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Mata: United had a crisis in confidence

ESPN staff
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Juan Mata believes a collapse of confidence and self-belief were the primary reasons why Manchester United tumbled from their perch as Premier League champions.

Mata's arrival at United from Chelsea in the January transfer window was designed to lift United from what was threatening to be their worst campaign in a quarter of a century, but the Spaniard was unable to halt their slide before manager David Moyes was sacked last month.

In a wide-ranging interview with the Guardian, Mata spoke about his first few months at United and how the confidence within the dressing room he walked into was drained following the departure of iconic manager Sir Alex Ferguson.

Chicharito headed to Brazil

Javier Hernandez and Juan Mata have helped United's turn of form since David Moyes left © Getty Images
  • Juan Mata's fellow Manchester United forward Javier Hernandez has been included in Mexico coach Miguel Herrera's final 23-man World Cup squad.
  • Former Spurs Giovani Dos Santos is also in.
  • "This list was made with my head and not my heart," Herrera said. "I am looking for a team that has ball possession and is physically powerful. These 23 players know what it means to be champions."

"It's complicated when someone's been at a club for almost 30 years, it's a dramatic change. Things haven't worked out," Mata said.

"I remember coming here with Chelsea and it was almost impossible to win at Old Trafford. Thirteen months ago, United would be losing 3-0 and they'd win 4-3. Now we're losing 3-0 and a comeback feels impossible.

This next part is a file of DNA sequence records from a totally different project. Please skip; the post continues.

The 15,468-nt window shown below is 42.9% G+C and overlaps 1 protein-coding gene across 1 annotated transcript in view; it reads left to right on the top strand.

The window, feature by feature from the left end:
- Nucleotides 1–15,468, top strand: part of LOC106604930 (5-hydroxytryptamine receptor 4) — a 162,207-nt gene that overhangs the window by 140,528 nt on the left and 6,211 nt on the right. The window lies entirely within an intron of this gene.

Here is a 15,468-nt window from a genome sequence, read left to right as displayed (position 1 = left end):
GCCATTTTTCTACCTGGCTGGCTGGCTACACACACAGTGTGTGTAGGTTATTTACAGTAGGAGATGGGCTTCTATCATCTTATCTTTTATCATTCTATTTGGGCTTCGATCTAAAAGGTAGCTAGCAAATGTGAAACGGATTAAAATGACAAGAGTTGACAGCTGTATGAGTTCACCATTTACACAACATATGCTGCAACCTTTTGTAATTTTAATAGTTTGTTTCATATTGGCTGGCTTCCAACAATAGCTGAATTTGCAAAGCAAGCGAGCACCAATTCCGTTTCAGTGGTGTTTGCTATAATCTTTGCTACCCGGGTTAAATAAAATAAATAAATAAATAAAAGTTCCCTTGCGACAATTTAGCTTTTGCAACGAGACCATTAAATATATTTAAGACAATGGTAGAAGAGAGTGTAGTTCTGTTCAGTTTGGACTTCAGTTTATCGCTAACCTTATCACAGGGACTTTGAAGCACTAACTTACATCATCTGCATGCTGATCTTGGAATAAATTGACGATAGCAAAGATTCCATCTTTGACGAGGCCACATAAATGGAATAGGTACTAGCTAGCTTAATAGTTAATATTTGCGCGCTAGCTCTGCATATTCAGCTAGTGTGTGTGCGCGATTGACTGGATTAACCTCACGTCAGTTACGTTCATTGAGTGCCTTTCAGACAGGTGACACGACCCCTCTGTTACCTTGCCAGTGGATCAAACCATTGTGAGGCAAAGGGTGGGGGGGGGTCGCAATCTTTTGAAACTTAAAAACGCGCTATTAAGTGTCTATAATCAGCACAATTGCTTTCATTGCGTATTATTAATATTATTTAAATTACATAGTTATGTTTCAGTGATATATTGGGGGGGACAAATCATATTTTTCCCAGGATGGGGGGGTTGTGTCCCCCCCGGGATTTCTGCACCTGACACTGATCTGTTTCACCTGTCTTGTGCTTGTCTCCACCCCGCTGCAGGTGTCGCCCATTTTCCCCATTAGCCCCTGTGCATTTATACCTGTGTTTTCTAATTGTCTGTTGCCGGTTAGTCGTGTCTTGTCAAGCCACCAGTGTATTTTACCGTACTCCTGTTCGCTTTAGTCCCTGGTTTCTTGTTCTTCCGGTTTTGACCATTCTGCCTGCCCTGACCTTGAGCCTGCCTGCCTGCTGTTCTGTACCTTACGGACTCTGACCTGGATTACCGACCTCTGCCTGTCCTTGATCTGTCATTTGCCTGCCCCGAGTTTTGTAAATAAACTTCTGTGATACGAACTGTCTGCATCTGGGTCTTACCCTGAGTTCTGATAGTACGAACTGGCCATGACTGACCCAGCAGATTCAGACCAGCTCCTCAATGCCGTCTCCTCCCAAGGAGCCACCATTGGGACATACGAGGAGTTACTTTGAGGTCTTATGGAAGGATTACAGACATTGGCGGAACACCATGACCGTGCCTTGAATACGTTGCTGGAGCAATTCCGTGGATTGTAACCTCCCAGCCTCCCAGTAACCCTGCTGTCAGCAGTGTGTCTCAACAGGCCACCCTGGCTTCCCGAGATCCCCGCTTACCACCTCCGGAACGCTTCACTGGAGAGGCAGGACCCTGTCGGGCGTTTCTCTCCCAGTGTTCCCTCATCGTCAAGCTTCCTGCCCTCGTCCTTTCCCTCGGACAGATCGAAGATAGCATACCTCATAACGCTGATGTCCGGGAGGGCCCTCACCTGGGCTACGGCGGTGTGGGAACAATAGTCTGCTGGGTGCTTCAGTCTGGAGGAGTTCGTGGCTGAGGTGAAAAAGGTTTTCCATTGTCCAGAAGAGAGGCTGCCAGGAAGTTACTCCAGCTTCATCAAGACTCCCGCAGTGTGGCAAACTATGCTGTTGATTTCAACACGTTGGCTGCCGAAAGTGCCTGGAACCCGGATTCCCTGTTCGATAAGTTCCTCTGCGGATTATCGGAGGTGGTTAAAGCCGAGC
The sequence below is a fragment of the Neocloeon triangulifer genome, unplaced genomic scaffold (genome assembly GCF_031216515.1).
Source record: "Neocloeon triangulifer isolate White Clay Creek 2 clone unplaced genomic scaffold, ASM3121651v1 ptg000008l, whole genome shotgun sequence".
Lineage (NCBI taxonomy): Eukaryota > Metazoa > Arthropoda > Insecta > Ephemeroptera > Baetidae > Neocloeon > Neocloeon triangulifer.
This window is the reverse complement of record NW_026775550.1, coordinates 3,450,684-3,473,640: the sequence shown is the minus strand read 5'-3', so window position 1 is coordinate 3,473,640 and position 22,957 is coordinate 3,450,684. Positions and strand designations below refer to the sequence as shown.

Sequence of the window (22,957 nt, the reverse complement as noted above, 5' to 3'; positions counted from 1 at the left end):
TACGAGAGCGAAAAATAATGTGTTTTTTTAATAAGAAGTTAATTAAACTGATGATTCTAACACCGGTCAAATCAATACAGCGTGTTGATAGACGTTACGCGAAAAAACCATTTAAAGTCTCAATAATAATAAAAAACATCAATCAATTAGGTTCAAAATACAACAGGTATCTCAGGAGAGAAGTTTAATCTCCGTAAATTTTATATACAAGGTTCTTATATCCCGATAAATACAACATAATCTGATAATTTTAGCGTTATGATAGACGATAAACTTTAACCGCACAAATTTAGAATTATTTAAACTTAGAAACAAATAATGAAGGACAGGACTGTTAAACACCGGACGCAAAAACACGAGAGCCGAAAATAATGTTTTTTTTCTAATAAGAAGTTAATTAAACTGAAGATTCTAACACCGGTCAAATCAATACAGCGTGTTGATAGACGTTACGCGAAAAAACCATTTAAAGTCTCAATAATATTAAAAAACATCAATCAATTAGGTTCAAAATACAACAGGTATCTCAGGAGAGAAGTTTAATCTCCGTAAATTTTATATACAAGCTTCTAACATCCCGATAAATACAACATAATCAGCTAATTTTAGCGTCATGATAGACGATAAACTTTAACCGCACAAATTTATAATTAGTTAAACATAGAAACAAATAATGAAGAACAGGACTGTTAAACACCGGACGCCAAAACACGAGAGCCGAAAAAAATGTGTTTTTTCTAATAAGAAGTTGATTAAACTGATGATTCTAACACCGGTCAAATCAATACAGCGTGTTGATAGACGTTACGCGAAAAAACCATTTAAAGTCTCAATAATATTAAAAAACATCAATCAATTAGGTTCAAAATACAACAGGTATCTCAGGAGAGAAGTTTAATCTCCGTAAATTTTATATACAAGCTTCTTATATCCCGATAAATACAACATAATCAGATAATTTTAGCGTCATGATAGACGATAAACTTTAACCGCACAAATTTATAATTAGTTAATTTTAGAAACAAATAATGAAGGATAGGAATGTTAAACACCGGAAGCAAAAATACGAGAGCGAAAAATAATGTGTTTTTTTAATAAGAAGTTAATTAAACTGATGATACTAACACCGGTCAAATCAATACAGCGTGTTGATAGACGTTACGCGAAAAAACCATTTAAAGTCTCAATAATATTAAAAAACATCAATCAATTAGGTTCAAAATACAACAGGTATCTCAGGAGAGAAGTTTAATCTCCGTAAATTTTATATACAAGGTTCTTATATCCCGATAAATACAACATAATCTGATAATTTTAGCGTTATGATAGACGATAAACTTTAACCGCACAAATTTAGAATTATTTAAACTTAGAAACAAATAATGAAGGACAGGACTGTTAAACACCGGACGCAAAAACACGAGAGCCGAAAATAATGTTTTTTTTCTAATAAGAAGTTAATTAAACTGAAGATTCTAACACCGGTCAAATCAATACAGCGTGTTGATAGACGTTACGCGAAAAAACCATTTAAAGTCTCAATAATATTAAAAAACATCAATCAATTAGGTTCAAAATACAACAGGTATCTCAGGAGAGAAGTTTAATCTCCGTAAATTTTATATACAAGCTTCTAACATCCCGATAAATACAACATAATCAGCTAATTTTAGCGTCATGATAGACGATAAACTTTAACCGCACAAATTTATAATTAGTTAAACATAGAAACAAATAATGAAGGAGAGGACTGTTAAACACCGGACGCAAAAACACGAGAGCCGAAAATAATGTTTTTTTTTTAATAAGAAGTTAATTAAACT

"Maybe there was a loss of confidence, maybe the club found itself in a position it has not been in for years and found it hard to react.

"There are also huge demands here. If you don't win the league one year, you have to win it the next. We're all responsible, not just the coach.

"Next season we have to demonstrate that the club has not lost its essence, its mentality or its competitiveness, that Manchester United has not lost its identity."

Mata thanked the departed Moyes for his role in bringing him to Manchester, as he said the United players should accept their shame of the blame for the failure of the former Everton boss at Old Trafford.

"When a manager goes, the feeling is sadness; there's disappointment and a sense of responsibility. 'If we'd played better, he wouldn't have been sacked,'" he continued. "But the sensation is more general, it's not necessarily focused on the manager. I'll always be grateful to Moyes for bringing me here."

Mata revealed he never spoke to Chelsea boss Jose Mourinho about the reasons why he had fallen out of favour at Stamford Bridge, but he was grateful that a club of United's stature was willing to pay 37 million pounds to secure his services.

"When you're not playing, you don't always have the opportunity to join a club like Manchester United, prepared to pay a barbaridad [fortune] to sign you," he reflected.

"It's hard to find a club that does that, especially for a player who's not playing. It gives you enormous confidence, to be United's most expensive player is a big deal and makes me feel I have played well in England. I'm grateful they think so highly of me.

"David [Moyes] called me and said they needed a player like me who makes the team play, who could offer fluidity and provide assists and goals.

"He told me he thought I could play in any of the three positions behind the striker. I said, yes, I'd played in all three during my career. But in negotiations like this, it always takes a long time. Then came the journey in the helicopter. It was all a bit unreal. And then after just two days' training, I was playing for Manchester United."

Mata concluded by suggesting United may benefit from failing to qualify for next season's Europa League as they head into the final weekend of the season battling it out with Tottenham for a place in UEFA's second string competition.

"Of course, I would rather be playing in the Champions League," added Mata, "but if we take Liverpool as the example this year; there's a team who have fought all the way to the finish without having played in the Champions League and that might have helped them. Why not? That might be good for the Premier League, yes."

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